Police cracking down on speeding as of next month

Fines in store for exceeding speed limit by 11 km/h

print this Police are to begin issuing warnings and speeding fines for smaller violations of speed limits than before, as of the beginning of October.
At a press conference on Thursday, the Supreme Police Command said that driving between six and ten kilometres above the posted speed limit would lead to a warning, and that exceeding the speed limit by 11 kilometres or more would bring on a fixed fine.

In speed enforcement, the police use a three-kilometre technical margin and subtract three kilometres from the reading on the speed radar to make sure that drivers are not penalised for faulty speed radar equipment.

“In the current practice, the fining threshold in speed enforcement has varied in different parts of the country, depending on local conditions. It is important from the point of view of equal treatment under the law that exceeding the speed limit by a certain amount would be addressed in the same way”, says National Police Commissioner Mikko Paatero.
Local police units and the Traffic Police have sometimes let drivers go without a fine even if they have been going at speeds as high as 20 kilometres an hour above the posted speed limit.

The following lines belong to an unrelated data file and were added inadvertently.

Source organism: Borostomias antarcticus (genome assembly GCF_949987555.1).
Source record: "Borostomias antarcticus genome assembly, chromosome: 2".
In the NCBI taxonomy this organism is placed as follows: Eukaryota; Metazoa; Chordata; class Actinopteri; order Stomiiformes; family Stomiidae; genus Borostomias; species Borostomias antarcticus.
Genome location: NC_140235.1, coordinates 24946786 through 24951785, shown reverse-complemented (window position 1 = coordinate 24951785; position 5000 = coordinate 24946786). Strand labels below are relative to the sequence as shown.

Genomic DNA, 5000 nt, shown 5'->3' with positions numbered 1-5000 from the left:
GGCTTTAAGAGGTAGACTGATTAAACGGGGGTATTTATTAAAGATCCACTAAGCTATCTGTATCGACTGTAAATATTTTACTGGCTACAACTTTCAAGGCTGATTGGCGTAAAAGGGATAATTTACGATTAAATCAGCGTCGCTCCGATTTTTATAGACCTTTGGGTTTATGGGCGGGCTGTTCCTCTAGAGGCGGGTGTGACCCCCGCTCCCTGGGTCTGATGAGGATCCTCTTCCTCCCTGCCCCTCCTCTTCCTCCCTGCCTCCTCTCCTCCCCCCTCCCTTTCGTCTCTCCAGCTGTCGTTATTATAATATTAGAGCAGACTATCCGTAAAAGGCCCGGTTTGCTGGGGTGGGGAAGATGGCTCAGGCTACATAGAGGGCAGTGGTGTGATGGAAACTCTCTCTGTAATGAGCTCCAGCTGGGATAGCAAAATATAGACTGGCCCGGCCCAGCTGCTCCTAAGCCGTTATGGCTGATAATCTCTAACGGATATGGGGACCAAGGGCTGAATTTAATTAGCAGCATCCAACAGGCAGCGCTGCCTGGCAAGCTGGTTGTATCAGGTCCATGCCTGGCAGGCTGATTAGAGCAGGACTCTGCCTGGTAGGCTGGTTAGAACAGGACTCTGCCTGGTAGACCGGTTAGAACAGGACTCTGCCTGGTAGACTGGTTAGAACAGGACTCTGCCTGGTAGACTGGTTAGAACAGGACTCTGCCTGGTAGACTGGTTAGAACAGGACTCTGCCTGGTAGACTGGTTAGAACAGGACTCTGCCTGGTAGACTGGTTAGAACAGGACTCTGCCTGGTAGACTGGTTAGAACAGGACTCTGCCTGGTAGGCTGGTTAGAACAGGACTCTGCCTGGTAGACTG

Speed limit violations over 20km/h above the set limit are liable for income-linked dayfines, which can in certain circumstances - for example windfall profits in the previous tax-year - lead to the huge fines, even thousands of euros, occasionally reported from Finland in the international media.

Police believe that the tougher line will lead to a reduction in highway deaths.
“According to studies, exceeding the speed limit even by a small amount increases the risk of an accident”, Paatero says.
In some other countries the line is even tougher. In Sweden, those who exceed the speed limit by six kilometres an hour are subject to a fine.
From the beginning of the month, Finnish police will focus their efforts at speed enforcement on high-risk locations, such as the vicinity of child daycare centres and schools, as well as places with a history of frequent accidents.